Make sure to include all the details of what they get with each version, especially things like a free print and play (PnP) version of the game when they buy the physical copy if you are including this with the pledge.
Make sure these pledge levels are all clear and concise. People should know EXACTLY what they are getting and for what price.
Shipping can be the most expensive part of getting your game to backers, often much more than the actual manufacturing cost. So, you want to be sure you’ve got accurate quotes and understand how much it will cost to fulfil your game. See this previous article for more details on shipping and fulfilment.
You may be charging backers the full shipping cost or you may decide to subsidize part of this or roll it up into your pledge level, depending on your game and the costs for manufacturing and shipping. You may also decide to charge this during your campaign or afterwards in a pledge manager (more on this in an upcoming article).
Regardless, you’ll want to have a good understanding of the shipping rates by region and communicate this to your backers. Make sure to outline which countries are included in each region. This can be done by stating something like Asia zone 1 – $10* and then listing out which countries are included in this zone below the chart.
If you have different versions that will incur different shipping costs, make this clear as well.
When it comes to stretch goals, I suggest not showing too much too early, because you don’t know how quickly your game is going to fund (or if your project will reach its goal).
You might find that you post stretch goal levels that are set to unlock at funding levels that are too low. If that’s the case, you’ll blow through them all too quickly if you fund in a matter of hours, which will leave you in a position where you might run out early or have to come up with new ones you hadn’t accounted for.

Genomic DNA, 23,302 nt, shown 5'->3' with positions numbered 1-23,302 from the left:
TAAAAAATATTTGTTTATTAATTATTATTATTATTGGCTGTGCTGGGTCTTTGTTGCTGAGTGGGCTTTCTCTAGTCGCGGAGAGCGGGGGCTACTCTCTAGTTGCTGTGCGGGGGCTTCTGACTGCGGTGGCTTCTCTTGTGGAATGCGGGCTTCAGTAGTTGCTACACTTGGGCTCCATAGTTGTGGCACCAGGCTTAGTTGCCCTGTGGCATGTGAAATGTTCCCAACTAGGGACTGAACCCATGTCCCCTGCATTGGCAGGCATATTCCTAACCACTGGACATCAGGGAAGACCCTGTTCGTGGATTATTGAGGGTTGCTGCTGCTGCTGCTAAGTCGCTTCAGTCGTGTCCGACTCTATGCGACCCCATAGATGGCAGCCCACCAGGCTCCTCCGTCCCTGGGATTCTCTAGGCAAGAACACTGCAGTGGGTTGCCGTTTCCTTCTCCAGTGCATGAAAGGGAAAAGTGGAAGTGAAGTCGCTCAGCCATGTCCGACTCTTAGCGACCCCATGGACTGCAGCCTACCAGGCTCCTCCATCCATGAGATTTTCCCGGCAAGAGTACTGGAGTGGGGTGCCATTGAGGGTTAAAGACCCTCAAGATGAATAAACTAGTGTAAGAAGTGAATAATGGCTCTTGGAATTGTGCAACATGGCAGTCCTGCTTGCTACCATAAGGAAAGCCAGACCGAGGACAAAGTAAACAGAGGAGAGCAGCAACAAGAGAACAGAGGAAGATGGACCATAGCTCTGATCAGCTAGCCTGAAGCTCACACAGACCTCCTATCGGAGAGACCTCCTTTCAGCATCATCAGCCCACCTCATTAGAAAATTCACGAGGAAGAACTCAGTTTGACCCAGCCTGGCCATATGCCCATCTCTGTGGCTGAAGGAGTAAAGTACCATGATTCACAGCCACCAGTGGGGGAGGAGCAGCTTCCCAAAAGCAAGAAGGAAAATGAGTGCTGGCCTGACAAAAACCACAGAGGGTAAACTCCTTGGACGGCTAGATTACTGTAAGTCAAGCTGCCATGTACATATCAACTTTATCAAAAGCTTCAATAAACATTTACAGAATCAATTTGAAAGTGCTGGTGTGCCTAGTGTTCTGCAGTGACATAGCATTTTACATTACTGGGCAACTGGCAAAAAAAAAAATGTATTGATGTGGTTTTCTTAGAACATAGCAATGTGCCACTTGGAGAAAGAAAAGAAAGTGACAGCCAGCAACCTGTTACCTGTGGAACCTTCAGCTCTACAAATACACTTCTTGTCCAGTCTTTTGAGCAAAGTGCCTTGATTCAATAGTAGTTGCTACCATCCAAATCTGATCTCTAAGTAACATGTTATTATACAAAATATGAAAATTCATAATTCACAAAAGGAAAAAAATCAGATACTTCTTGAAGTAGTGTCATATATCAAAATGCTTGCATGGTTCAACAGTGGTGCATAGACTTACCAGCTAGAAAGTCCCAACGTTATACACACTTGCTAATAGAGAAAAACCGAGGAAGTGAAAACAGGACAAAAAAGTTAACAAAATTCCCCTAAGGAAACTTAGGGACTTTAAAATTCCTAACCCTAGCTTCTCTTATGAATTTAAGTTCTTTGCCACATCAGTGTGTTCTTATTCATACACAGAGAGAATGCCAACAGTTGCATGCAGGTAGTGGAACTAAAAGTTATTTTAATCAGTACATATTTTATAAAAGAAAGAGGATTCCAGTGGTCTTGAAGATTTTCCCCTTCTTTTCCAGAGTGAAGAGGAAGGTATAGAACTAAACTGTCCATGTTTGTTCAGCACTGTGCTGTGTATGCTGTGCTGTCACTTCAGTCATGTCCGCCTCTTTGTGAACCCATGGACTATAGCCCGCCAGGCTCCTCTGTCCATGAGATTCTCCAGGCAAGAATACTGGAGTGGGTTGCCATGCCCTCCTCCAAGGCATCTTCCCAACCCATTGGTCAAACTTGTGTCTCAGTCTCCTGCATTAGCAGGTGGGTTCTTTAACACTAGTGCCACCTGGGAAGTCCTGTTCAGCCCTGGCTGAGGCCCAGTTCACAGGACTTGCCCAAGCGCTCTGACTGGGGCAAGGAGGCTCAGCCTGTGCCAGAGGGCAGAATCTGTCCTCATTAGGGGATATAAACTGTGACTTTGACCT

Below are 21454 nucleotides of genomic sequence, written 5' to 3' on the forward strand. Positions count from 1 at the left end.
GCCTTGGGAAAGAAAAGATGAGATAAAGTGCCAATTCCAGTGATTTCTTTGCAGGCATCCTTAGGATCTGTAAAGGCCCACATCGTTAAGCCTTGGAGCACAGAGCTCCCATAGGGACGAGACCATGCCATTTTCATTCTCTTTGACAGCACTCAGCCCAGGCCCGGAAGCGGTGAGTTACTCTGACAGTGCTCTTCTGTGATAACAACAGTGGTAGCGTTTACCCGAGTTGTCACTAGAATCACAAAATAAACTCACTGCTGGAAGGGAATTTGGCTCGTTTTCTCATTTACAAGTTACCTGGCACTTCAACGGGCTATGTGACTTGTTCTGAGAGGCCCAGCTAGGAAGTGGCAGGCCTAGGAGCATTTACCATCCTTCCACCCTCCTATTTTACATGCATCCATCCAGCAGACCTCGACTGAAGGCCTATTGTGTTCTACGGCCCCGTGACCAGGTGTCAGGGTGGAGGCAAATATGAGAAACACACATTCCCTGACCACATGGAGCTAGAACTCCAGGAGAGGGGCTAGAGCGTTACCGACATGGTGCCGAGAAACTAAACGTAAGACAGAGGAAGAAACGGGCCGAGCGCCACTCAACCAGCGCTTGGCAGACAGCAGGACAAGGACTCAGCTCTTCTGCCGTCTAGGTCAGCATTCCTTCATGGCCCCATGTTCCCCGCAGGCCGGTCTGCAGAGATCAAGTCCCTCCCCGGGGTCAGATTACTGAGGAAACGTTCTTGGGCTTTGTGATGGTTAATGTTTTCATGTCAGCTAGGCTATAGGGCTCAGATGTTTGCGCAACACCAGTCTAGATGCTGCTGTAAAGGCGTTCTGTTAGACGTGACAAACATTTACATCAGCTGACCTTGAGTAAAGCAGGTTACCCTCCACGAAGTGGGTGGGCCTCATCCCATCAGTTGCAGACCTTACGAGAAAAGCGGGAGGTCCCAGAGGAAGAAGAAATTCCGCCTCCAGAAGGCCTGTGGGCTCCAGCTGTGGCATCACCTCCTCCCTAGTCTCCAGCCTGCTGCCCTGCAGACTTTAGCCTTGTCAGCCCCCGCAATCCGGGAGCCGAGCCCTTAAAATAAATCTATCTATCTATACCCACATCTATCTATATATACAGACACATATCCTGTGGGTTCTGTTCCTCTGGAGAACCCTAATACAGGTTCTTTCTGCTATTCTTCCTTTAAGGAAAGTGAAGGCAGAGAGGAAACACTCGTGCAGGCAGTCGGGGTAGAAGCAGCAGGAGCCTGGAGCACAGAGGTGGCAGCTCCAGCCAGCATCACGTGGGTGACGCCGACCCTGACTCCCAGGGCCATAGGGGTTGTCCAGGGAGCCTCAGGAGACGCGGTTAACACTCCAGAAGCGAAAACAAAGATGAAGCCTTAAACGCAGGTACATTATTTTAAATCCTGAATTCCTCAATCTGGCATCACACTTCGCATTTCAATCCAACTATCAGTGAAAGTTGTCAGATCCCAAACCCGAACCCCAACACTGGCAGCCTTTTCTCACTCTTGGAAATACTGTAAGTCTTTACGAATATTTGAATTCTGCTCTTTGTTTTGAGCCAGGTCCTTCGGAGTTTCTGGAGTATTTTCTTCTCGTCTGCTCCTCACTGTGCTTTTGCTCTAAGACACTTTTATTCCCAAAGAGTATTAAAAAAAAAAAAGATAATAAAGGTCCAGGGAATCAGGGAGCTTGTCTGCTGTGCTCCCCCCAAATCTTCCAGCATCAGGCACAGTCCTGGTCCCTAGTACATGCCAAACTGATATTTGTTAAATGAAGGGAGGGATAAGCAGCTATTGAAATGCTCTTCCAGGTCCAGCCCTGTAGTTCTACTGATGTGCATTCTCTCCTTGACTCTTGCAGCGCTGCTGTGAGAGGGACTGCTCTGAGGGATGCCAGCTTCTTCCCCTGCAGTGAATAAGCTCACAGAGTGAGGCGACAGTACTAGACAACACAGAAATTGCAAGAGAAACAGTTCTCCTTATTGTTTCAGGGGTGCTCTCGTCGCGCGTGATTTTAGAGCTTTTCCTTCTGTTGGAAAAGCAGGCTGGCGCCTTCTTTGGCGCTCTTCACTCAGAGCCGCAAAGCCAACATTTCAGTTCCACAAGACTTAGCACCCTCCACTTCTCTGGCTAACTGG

But if you post stretch goal levels that are too high, this can lead to disappointment, as it may become obvious that they will never be unlocked.
I took the strategy of not posting any stretch goals at first, simply leaving a message saying “coming soon”. This allowed me to gauge how quickly we would start knocking out stretch goals and space them out accordingly.
If you’re going to post any upfront, I suggest only showing one or two.
Either way, drip them out slowly, only showing the next one or two goals at a time. This will keep curiosity high, incentivizing backers to keep checking in on the project and stay interested. This will also allow you to engage with backers and ask them what they would like to see.
In addition, once you are funded, you might want to move this section up just after the story section to make it easy for backers to see and follow along.
Give credit where credit is due.
Include the designer (presumably you!), graphic designer, artist, Kickstarter video creator, rulebook designer, and anyone else who helped put your game together.
Include pictures and a short bio or list of other games they have worked on to make this more personal.
You can also thank your playtesters and others who supported you along the way in this section if you choose.
Risks & Challenges
This required section allows you to let backers know any risks they may need to consider, but also to alleviate their fears.
Let them know your background and experience and how this will help you navigate these waters. If you’ve run other successful campaigns or supported them in some way, make mention of this.
Be honest and be accountable.
You want to build confidence and trust here.
Example campaign page
For an example of how I set this up myself, check out the Relics of Rajavihara campaign page.
Next week we’ll look at how to make a captivating video that will draw backers in.
Do you have any questions about creating a Kickstarter campaign page?
Please let me know by leaving a comment.